Broader Impacts + Informal STEM Education = Opportunities!

June 25th, 2015

Funding proposals to the U.S. National Science Foundation (NSF) undergo a peer review process that requires panels to consider the intellectual merit and broader impacts of the proposed research. Informal STEM education (ISE) offers opportunities for scientists and directors of outreach, education, engagement and communication to plan, propose, develop and collaborate on innovative broader impacts strategies and activities. Since 2012, the Center for Advancement of Informal Science Education (CAISE) has been connecting the scientific community to ISE projects, evaluators and researchers, collecting and curating web resources, giving presentations/posters at scientific society meetings, raising awareness via relevant publications and convening stakeholders to share results and discuss issues. STEM Venn

 In April 2015 CAISE brought together representatives from NSF-funded centers and large facilities with ISE professionals, evaluators and social science researchers for two days of exploration of the needs, opportunities and challenges of those researching, designing and evaluating education, engagement and broader impacts strategies. Participants also included leaders from the National Alliance for Broader Impacts (NABI) the American Association for the Advancement of Science (AAAS)Center for Public Engagement with Science and Technology and the American Society for Biochemistry and Molecular Biology (ASBMB). Among the highest priority needs identified were enhanced awareness of existing and potential networks, dedicated brokers and backbone organizations to support such networks and the creation of a database of potential broader impacts/informal STEM education-savvy reviewers for NSF panels. Other valuable needs that surfaced included access to vetted, relevant literature on what types of informal STEM learning strategies, and collaborations between directors of education, outreach and ISE providers have been effective and replicable, and a database of such providers organized by region. Broader Impacts + ISE Gallery

Outputs from the convening are informing current and in-development efforts by CAISE and others that address some of these areas of need. An interactive Google map of participating NSF-funded centers and large facilities, with proximal ISE providers, is a starting point for identifying existing and potential connections. The 3rd annual NABI Summit, which followed the CAISE convening by 3 weeks, built on discussions that continued beyond the convening and resulted in the initiation of an evaluation working group that is drafting a guiding document designed to assist program directors and proposal review panels in evaluating the BI component of NSF proposals. The new AAAS science communication and collaboration platform called Trellis has a Groups functionality where Public Engagement with Science (a group now accepting members) and NABI Groups have been actively beta testing discussions on related topics.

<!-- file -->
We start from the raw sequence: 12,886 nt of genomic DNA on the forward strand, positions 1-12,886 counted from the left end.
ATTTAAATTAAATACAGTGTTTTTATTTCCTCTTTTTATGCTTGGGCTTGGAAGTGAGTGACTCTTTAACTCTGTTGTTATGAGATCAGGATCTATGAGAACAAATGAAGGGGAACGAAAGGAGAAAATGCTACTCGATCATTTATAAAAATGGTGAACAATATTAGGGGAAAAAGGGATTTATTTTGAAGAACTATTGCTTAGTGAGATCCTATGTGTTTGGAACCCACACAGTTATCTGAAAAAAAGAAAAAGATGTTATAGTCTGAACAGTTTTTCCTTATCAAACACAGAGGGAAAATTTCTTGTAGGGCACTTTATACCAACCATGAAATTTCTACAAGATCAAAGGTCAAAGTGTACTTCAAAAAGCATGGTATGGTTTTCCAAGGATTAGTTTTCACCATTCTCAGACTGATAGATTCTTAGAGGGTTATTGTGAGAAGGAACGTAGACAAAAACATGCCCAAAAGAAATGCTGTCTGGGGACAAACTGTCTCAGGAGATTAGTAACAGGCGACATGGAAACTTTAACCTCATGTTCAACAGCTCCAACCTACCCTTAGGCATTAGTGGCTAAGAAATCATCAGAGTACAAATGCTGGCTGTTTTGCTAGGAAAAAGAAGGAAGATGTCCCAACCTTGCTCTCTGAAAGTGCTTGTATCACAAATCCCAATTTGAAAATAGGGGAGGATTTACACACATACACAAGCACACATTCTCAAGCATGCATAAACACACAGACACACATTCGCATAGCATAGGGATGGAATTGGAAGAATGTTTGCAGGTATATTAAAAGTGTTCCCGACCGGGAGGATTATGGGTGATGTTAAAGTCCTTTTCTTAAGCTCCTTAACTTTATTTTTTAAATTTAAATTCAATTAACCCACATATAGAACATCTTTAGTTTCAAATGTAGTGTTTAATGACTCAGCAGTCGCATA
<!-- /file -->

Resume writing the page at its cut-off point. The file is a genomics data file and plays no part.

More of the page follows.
Parallel to this, relevant activities in the ISE field continue to expand. The Building with Biology project spawned by members of the Nanoscale Informal Science Education Network (NISENet), a network that has been cultivated and nurtured for over 10 years, leverages the strength of those connections between scientists and ISE institutions to engage the public around the emerging field of synthetic biology. The Science Festival Alliance’s 4th International Public Science Events (IPSEC) conference held earlier this month was preceded by a Science Live workshop where issues of enhanced connectivity and comparative evaluation across different types of events in this rapidly-growing sector were discussed in depth. Portal to the Public is currently offering a limited number of one-time awards of up to $5,000 to PoPNet institutions to support initiatives by partners to develop replicable resources and strategies to engage local audiences and researchers in face-to-face dialogue. Proposals are due July 15, 2015.

Watch the website and this newsletter for other forthcoming outputs from the Broader Impacts + Informal Science Education work, including a white paper this fall.